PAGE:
Now then, a quick follow up. As many of you know, we’ve been running an interactive poll on our Patreon and Twitter/X pages over the past week on behalf of Lionsgate Home Entertainment. The question was: For the studio’s new 4K catalog Steelbook line, would you prefer new custom artwork or original poster artwork? Nearly three thousand of you voted in all (2,959 to be exact), with 1,166 votes (38.41%) for new custom artwork and 1,793 votes (60.59%) for original poster artwork. [Read on here...]

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Before we get to today’s release news, we’ve got a few new disc reviews for you to enjoy here at The Bits...

Tim has reviewed the Looney Tunes: Collector’s Choice – Volume 2 Blu-ray set from the Warner Archive Collection.

Dennis has reviewed R.O. Blechman and Christian Blackwood’s The Soldier’s Tale (1984) on Blu-ray from Kino Classics, along with Jerry London’s Rent-a-Cop (1988) on Blu-ray from Kino Lorber Studio Classics.

And Stuart has offered his thoughts on Édouard Molinaro’s The Road to Shame (1959) on Blu-ray from Kino Classics, as well as Guy Green’s Diamond Head (1962) on Blu-ray from our friends at Imprint Films.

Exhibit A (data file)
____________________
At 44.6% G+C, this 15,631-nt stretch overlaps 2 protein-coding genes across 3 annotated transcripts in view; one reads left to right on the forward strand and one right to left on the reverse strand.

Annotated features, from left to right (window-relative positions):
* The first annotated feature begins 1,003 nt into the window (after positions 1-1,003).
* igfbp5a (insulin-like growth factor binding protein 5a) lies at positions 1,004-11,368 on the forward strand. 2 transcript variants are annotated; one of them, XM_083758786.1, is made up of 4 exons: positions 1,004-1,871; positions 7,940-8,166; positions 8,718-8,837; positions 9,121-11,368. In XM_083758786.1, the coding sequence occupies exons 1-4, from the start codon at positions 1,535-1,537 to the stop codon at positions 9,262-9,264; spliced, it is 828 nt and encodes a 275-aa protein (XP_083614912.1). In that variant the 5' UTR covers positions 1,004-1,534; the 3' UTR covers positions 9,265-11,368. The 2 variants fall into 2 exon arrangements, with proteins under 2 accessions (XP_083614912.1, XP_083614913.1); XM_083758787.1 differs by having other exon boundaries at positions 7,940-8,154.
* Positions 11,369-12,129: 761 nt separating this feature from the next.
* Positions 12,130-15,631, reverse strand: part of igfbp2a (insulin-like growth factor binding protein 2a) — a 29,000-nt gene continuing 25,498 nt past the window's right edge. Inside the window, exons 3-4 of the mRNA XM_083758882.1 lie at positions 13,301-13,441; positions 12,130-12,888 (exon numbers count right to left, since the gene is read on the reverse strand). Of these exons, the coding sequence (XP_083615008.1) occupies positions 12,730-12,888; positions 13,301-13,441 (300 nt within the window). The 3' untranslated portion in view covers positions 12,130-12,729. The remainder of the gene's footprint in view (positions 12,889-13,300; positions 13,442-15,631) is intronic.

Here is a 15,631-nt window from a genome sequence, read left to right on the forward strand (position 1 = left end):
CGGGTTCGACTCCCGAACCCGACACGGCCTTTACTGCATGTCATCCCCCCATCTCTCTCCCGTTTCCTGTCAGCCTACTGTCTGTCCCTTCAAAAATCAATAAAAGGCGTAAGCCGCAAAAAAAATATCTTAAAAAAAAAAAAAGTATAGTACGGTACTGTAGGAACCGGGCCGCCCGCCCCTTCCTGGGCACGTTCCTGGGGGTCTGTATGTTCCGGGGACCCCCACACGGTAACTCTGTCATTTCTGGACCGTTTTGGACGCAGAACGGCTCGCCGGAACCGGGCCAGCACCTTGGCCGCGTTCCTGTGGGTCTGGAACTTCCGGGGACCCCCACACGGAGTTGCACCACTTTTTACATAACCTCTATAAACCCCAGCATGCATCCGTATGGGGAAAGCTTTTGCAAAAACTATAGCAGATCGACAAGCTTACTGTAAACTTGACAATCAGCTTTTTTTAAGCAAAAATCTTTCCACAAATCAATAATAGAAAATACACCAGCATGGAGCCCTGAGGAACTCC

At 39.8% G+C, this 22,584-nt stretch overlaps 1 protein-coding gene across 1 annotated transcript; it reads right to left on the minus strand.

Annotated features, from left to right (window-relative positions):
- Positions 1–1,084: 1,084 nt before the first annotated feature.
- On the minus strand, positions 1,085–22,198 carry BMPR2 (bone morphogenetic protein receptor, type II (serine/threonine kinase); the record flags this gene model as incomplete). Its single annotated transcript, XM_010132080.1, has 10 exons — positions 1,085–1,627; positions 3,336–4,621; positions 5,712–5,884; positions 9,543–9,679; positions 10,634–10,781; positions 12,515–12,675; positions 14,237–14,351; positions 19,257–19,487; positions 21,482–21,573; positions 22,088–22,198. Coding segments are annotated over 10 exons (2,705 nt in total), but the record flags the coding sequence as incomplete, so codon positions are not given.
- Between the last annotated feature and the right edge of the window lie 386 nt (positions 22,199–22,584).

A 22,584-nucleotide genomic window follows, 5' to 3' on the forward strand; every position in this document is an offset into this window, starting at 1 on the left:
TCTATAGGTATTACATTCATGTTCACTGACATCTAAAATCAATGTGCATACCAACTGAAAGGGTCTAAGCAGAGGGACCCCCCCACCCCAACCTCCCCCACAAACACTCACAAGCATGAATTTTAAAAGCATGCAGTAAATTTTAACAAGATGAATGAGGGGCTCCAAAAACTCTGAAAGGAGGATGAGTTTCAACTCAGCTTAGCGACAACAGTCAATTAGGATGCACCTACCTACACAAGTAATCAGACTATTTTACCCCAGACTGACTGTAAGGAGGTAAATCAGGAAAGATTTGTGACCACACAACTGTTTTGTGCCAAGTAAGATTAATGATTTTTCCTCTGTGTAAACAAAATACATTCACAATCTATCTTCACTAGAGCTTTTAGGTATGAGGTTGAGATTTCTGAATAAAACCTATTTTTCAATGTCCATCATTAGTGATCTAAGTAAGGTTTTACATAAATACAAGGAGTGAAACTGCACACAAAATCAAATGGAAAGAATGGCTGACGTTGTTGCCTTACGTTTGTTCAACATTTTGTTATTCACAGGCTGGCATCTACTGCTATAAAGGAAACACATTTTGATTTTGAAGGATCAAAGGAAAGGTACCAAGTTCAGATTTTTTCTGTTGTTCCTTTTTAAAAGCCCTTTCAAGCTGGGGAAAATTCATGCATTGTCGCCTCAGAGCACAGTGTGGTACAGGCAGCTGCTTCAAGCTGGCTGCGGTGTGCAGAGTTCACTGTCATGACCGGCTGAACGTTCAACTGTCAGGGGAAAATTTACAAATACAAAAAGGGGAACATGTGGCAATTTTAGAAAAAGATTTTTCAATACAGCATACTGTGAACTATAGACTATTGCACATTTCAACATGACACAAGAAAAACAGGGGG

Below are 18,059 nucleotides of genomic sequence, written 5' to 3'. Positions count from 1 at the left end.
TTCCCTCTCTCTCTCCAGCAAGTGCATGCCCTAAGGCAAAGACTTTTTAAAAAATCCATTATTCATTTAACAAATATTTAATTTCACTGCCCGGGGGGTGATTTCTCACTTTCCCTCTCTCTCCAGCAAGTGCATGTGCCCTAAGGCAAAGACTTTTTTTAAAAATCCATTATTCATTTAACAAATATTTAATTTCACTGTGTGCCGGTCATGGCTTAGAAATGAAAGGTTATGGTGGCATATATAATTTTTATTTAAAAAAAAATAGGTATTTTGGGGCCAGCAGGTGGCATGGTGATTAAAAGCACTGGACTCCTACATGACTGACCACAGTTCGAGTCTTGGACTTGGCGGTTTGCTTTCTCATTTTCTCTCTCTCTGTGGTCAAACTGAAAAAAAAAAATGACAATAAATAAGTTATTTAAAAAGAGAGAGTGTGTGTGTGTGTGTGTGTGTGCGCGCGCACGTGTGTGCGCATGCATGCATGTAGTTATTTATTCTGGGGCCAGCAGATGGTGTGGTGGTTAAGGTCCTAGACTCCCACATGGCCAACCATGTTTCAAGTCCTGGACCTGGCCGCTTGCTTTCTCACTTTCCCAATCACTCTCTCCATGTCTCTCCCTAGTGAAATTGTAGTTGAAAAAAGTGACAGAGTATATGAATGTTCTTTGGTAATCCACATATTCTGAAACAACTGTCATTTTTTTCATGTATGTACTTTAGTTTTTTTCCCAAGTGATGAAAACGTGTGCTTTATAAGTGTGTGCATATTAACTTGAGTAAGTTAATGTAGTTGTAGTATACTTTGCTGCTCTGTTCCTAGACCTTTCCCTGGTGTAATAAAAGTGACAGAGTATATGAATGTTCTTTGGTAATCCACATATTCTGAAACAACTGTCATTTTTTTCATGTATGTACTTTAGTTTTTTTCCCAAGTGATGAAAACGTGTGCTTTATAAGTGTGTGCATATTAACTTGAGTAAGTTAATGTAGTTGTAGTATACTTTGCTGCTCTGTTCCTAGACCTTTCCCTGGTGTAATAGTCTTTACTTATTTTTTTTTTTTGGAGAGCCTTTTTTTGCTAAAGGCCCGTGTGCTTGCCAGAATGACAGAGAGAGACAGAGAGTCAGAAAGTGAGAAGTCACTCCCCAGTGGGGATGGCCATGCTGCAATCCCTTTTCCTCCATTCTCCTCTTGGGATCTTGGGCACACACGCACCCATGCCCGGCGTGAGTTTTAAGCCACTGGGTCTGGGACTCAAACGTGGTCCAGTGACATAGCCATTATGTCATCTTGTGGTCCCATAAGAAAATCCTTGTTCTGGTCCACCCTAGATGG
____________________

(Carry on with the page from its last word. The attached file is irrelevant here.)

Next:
More reviews are on the way, as always, so be sure to keep your eyes peeled for them!

Now then... the big news today is that Warner Bros. Discovery Home Entertainment has officially set Denis Villeneuve’s Dune: Part Two (2024) for release on Blu-ray, DVD, 4K Ultra HD, and 4K UHD + Blu-ray Steelbook on 5/14, just as we expected. The Digital release is due on 4/16, which is just a week away.

Look for the 4K disc to include Dolby Vision and HDR10 high dynamic range and Dolby Atmos audio. Unfortunately, we’ve confirmed with the studio that the aspect ratio for all of these SKUs will be 2.39:1 only, matching the previous release of Dune: Part One (2021) on disc. These discs will not replicate the variable IMAX aspect ratio in 1.78:1, like the studio’s past 4K releases of Christopher Nolan’s films do (including TENET, Dunkirk, The Dark Knight, etc).

This is something that a LOT of Dune and 4K fans very much want. Since the discs went up for pre-order a few weeks ago, I’ve gotten many hundreds of questions about it. And since I shared the 2.39 confirmation on Twitter yesterday, the post has been seen by more than 1 million people! So there is clearly very keen interest in a disc release that does have the IMAX ratio. Hopefully, Warner is planning an IMAX 4K and BD disc re-release in the future. [Read on here...]